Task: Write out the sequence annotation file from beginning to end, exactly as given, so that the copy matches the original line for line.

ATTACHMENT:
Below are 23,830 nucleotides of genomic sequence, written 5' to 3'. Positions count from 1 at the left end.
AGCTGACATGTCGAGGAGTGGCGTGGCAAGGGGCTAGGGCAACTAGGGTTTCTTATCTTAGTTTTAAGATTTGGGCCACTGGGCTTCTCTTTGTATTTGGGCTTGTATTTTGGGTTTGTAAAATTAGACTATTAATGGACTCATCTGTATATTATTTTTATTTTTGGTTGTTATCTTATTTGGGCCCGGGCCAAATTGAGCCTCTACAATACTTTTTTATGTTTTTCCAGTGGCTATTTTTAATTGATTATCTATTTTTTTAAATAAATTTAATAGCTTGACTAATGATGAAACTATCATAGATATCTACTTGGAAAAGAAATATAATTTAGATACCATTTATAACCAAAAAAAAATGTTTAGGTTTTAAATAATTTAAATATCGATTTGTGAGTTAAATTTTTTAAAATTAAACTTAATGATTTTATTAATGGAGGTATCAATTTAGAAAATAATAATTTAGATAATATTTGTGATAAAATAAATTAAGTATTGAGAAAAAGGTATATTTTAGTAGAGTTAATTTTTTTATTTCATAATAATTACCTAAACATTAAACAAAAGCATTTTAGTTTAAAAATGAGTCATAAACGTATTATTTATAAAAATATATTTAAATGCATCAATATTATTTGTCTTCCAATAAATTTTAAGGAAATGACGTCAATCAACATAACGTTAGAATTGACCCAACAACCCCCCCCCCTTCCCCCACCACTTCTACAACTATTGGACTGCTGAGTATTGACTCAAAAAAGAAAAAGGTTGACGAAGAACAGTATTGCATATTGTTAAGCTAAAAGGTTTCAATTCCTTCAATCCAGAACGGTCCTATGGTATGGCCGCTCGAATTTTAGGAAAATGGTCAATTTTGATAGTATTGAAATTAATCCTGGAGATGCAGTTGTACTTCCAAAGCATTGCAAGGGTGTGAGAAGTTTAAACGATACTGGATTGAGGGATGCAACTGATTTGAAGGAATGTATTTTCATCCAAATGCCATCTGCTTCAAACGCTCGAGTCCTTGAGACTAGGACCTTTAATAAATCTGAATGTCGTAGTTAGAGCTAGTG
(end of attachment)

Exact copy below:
Below are 23,830 nucleotides of genomic sequence, written 5' to 3'. Positions count from 1 at the left end.
AGCTGACATGTCGAGGAGTGGCGTGGCAAGGGGCTAGGGCAACTAGGGTTTCTTATCTTAGTTTTAAGATTTGGGCCACTGGGCTTCTCTTTGTATTTGGGCTTGTATTTTGGGTTTGTAAAATTAGACTATTAATGGACTCATCTGTATATTATTTTTATTTTTGGTTGTTATCTTATTTGGGCCCGGGCCAAATTGAGCCTCTACAATACTTTTTTATGTTTTTCCAGTGGCTATTTTTAATTGATTATCTATTTTTTTAAATAAATTTAATAGCTTGACTAATGATGAAACTATCATAGATATCTACTTGGAAAAGAAATATAATTTAGATACCATTTATAACCAAAAAAAAATGTTTAGGTTTTAAATAATTTAAATATCGATTTGTGAGTTAAATTTTTTAAAATTAAACTTAATGATTTTATTAATGGAGGTATCAATTTAGAAAATAATAATTTAGATAATATTTGTGATAAAATAAATTAAGTATTGAGAAAAAGGTATATTTTAGTAGAGTTAATTTTTTTATTTCATAATAATTACCTAAACATTAAACAAAAGCATTTTAGTTTAAAAATGAGTCATAAACGTATTATTTATAAAAATATATTTAAATGCATCAATATTATTTGTCTTCCAATAAATTTTAAGGAAATGACGTCAATCAACATAACGTTAGAATTGACCCAACAACCCCCCCCCCTTCCCCCACCACTTCTACAACTATTGGACTGCTGAGTATTGACTCAAAAAAGAAAAAGGTTGACGAAGAACAGTATTGCATATTGTTAAGCTAAAAGGTTTCAATTCCTTCAATCCAGAACGGTCCTATGGTATGGCCGCTCGAATTTTAGGAAAATGGTCAATTTTGATAGTATTGAAATTAATCCTGGAGATGCAGTTGTACTTCCAAAGCATTGCAAGGGTGTGAGAAGTTTAAACGATACTGGATTGAGGGATGCAACTGATTTGAAGGAATGTATTTTCATCCAAATGCCATCTGCTTCAAACGCTCGAGTCCTTGAGACTAGGACCTTTAATAAATCTGAATGTCGTAGTTAGAGCTAGTG